More than half of smartphone owners turn to their phone rather than have "downtime", and more than one in three check their phone when there is a lull in conversation, the report from the Internet Advertising Bureau (IAB) said.
The study draws on 700 hours of video footage from consumers wearing FishEye cameras, which took a picture every five seconds over a three-day period, revealing that those surveyed picked up or used a connected device such as a smartphone, laptop or tablet on average 34 times each day.
Those who took part in the study averaged a total of two hours and 12 minutes a day using a connected device, while for 46% of this time they were using at least two devices, and sometimes three, simultaneously.
More than half of smartphone users (52%) said they prefer to check their smartphone if they have any "downtime" rather than sit and think.
The figure rises to 62% among 18 to 30-year-olds.
More than one third (37%) said they check their smartphone if there is a lull in conversation with friends, while 44% said their smartphone makes their commute more enjoyable.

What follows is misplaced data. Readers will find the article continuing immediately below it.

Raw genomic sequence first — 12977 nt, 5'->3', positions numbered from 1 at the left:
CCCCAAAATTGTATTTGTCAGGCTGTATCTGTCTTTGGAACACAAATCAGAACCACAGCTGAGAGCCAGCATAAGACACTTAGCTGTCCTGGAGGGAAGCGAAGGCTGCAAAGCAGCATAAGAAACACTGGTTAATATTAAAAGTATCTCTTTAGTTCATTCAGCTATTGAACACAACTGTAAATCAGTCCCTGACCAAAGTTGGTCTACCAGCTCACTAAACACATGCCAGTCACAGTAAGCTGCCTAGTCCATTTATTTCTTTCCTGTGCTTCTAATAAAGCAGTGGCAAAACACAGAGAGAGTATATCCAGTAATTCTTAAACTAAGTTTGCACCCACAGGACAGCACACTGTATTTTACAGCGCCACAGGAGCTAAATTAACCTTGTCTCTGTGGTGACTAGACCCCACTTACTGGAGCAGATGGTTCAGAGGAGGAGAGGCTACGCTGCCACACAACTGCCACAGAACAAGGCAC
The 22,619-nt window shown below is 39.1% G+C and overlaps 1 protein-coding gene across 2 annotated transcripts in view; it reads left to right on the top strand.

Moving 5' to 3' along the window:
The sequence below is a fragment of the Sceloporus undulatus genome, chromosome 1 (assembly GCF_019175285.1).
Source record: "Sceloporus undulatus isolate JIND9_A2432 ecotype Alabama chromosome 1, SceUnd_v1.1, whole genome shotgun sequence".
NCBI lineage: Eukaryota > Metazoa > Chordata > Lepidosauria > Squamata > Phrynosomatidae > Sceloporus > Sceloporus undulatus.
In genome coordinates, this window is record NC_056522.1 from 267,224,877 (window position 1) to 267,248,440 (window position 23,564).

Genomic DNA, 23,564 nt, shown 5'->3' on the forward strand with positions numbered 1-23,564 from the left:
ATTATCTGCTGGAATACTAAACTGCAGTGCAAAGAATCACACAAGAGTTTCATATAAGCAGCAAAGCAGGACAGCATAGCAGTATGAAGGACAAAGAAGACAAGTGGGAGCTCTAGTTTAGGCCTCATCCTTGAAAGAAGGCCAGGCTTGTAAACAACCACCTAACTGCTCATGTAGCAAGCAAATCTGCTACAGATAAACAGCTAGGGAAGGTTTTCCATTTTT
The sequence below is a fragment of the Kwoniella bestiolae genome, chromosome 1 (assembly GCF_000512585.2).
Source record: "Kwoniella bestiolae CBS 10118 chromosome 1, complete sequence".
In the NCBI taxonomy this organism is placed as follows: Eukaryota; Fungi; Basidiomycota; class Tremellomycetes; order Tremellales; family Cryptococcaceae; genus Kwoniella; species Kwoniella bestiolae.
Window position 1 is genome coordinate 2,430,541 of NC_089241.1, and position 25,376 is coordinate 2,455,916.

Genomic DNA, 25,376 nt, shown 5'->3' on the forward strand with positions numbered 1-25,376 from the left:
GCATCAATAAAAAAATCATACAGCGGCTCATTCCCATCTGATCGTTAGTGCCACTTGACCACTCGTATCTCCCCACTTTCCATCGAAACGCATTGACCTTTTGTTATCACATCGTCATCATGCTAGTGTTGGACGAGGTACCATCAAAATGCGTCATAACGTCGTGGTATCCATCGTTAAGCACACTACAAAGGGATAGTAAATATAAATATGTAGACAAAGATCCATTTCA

And one in six (17%) smartphone owners said their phone had played some role - either browsing, researching or buying - in a purchase made in the previous fortnight.
IAB director of research and strategy Tim Elkington said: "One thing that stood out in the study was how surprised respondents were when told how frequently they'd looked at their phone, tablet or computer.
"It reinforces how normal 'omni-screening' - being just an arm's length away from some device that gets us online - has become.
"We also saw a broad pattern in how people use their devices. The morning is about getting information such as weather and travel, the afternoon for undertaking specific tasks such as banking or paying bills, while the evening is focused on entertainment, including shopping."
Dr Simon Hampton, lecturer in psychology at the University of East Anglia, said: "People's inability to leave their phones alone is the newest addition to common displacement behaviours such as smoking, doodling, fiddling with objects and picking at food.
"It's also an extension of 'nomophobia' - the fear of being without your mobile.
"Rather than do nothing we're compelled to turn to them for reassuring comfort. What's exciting for marketers is that, unlike most of the examples above, this mildly compulsive behaviour might be exploited to encourage purchasing, particularly as digital increasingly blurs the line between shopping and entertainment."
:: Firefish polled 1,376 UK adults in September.